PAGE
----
– mmh
Commented Oct 21, 2015 at 18:18
• This counterintuitive result is one of the famous applications of Bayes' theorem. It has been recast into many similar forms, but the medical test form seems to be the most popular. Putting the modeling issues that @mmh has pointed out aside, the problem in this situation is that there are too many false positives. That is, although $98\%$ of the non-infected test negative, they constitute $99.5\%$ of the population. Thus about $2\%$ of the overall population are false positives while only about $2.5\%$ of the population test positive in the first place.
– Ian
Commented Oct 21, 2015 at 18:22
• Here is one way of looking at it. One in two hundred of the population are infected. After the test, one in five of those testing positive are infected. So the test increases the effectiveness of whatever is done next. There is a factor of $40$ improvement between the two ratios. (The false negatives could also be problematic by the way) Commented Oct 21, 2015 at 18:28
• Being a bit explicit about what I was saying before, if $T$ denotes positive test and $I$ denotes infection then $P(I \mid T)=\frac{P(T \mid I)P(I)}{P(T \mid I)P(I)+P(T \mid I^c)P(I^c)}=\frac{1}{1+\frac{P(T \mid I^c) P(I^c)}{P(T \mid I)P(I)}}$. As $P(I) \to 0$, this is approximately $\frac{1}{1+\frac{P(T \mid I^c)}{P(T \mid I)P(I)}}$. For this to be close to $1$, $\frac{P(T \mid I^c)}{P(T \mid I)}$ will need to be considerably less than $P(I)$. So the problem is really about the false positives, if $P(I)$ is sufficiently small.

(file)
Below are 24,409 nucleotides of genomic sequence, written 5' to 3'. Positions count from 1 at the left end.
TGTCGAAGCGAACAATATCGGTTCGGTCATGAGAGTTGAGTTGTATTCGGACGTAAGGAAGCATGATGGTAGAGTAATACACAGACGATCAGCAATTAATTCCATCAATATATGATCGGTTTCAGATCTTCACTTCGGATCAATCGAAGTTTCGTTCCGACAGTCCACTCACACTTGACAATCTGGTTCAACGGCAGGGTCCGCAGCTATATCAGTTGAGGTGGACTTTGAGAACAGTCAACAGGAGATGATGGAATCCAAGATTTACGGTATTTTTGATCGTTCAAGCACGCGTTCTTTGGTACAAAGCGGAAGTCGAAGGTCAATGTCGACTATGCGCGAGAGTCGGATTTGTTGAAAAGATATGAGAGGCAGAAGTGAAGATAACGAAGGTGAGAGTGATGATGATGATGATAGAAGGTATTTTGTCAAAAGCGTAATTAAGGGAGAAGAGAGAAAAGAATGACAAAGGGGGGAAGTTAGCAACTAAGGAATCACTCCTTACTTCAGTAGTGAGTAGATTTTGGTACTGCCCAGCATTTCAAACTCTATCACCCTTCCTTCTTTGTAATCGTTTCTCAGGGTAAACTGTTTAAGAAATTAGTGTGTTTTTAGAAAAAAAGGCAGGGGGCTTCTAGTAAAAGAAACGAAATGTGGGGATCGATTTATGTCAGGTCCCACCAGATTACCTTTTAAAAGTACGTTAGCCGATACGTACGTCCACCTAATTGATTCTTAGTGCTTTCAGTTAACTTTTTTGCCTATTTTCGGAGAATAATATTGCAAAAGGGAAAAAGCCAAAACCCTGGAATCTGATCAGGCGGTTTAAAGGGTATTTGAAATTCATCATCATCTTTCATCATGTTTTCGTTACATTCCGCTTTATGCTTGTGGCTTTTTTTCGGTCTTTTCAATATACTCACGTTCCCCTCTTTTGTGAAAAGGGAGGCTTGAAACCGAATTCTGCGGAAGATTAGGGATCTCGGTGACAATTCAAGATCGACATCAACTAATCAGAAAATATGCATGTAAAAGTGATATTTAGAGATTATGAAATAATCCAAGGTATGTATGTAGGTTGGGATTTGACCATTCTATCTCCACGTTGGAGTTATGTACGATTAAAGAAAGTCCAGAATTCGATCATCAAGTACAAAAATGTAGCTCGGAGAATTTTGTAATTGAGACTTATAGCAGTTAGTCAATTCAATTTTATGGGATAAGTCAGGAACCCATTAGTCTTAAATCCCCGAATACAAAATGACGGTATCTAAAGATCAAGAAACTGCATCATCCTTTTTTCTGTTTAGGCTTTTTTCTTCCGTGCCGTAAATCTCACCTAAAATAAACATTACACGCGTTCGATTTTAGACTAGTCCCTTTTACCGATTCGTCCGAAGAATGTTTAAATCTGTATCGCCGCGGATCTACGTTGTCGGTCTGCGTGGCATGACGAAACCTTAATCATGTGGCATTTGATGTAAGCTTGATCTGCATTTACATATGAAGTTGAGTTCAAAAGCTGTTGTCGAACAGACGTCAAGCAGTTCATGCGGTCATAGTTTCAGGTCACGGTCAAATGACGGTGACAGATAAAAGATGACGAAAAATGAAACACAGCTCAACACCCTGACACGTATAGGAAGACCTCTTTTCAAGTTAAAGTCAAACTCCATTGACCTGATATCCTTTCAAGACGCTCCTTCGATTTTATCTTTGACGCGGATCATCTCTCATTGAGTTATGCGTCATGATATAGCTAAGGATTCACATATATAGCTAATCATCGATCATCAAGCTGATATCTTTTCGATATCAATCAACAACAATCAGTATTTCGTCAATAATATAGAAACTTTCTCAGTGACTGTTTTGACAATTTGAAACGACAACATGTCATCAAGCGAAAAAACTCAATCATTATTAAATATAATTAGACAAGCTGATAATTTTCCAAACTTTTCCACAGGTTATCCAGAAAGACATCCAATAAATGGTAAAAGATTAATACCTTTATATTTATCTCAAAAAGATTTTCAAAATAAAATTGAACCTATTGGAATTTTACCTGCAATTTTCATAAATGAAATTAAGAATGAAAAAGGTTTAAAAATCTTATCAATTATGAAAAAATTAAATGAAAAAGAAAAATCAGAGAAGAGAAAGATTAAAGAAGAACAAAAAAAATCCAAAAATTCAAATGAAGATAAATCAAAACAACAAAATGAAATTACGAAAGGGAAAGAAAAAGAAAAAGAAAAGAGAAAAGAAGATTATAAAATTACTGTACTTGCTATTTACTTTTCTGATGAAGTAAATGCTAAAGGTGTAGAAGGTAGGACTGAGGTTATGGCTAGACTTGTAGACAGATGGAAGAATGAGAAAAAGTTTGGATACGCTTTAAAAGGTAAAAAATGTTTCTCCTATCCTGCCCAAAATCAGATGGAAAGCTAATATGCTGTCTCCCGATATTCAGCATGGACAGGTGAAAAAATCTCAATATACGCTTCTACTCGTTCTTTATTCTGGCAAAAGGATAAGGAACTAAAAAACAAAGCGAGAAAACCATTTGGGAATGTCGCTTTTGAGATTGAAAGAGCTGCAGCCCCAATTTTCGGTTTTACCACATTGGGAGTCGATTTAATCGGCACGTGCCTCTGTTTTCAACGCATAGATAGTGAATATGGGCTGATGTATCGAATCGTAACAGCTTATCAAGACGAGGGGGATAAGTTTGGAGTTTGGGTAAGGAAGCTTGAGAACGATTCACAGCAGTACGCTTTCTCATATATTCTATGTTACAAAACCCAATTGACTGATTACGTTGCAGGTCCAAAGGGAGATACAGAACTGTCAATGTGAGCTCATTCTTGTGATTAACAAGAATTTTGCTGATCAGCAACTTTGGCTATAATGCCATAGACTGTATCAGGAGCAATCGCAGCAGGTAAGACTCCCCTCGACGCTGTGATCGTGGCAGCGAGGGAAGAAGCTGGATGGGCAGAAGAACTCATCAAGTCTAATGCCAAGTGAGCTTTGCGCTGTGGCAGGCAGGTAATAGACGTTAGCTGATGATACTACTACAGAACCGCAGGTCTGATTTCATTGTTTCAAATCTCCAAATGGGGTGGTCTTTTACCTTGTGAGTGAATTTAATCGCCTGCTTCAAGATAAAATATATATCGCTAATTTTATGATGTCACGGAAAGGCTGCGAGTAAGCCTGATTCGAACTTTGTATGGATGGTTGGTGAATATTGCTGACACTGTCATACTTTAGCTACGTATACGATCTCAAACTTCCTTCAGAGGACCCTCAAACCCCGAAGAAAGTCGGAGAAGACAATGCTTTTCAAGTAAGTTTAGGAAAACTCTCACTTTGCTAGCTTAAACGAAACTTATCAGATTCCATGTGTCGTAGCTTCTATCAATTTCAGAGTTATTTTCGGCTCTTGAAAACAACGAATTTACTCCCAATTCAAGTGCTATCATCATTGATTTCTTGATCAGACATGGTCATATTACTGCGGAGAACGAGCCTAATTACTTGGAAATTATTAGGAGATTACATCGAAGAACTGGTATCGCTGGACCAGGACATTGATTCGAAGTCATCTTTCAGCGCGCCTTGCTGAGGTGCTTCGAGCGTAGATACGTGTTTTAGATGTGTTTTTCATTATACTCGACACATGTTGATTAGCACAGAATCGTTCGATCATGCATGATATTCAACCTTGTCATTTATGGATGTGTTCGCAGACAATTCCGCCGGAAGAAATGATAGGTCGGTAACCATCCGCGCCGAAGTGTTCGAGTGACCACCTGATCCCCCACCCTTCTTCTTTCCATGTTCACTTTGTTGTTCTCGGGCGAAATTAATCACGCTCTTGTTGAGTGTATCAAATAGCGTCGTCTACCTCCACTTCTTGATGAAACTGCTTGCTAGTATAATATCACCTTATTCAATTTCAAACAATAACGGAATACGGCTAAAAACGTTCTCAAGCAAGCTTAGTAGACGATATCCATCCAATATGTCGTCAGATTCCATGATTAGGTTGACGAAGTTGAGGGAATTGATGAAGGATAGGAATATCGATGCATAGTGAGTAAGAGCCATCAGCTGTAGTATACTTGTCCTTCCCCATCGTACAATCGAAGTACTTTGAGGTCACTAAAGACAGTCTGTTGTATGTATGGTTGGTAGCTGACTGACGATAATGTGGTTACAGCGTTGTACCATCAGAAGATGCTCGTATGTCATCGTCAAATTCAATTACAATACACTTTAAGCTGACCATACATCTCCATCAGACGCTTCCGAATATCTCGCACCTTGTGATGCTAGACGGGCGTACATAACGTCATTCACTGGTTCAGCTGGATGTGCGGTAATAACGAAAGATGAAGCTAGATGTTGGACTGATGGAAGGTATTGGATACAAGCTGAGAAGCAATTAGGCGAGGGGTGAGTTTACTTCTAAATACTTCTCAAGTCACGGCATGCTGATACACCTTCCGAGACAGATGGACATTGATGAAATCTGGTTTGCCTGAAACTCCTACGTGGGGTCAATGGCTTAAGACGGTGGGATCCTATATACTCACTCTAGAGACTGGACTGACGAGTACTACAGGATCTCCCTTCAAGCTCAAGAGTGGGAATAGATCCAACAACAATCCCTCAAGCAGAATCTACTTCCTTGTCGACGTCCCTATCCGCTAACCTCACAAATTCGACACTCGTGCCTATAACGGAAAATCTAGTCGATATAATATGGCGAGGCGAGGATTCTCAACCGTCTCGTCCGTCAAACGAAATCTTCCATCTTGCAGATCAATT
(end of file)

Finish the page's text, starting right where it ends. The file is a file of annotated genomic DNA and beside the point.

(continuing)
– Ian
Commented Oct 21, 2015 at 18:36
• In fact we can even do the following. Let $\epsilon_i=P(I),\epsilon_p=P(T \mid I^c),\epsilon_n=P(T^c \mid I)$. These are small parameters for the overall infection rate, the false positive rate, and the false negative rate. Then $P(I \mid T)=\frac{1}{1+\frac{\epsilon_p (1-\epsilon_i)}{\epsilon_i (1-\epsilon_n)}}=\frac{1}{1+\frac{\epsilon_p}{\epsilon_i}}$ plus corrections on the order of $\epsilon_i \epsilon_p$ and $\epsilon_i \epsilon_n$. So when all three of these are small, the dominant effect is how $\epsilon_p$ compares to $\epsilon_i$. In this form I think the situation is pretty clear.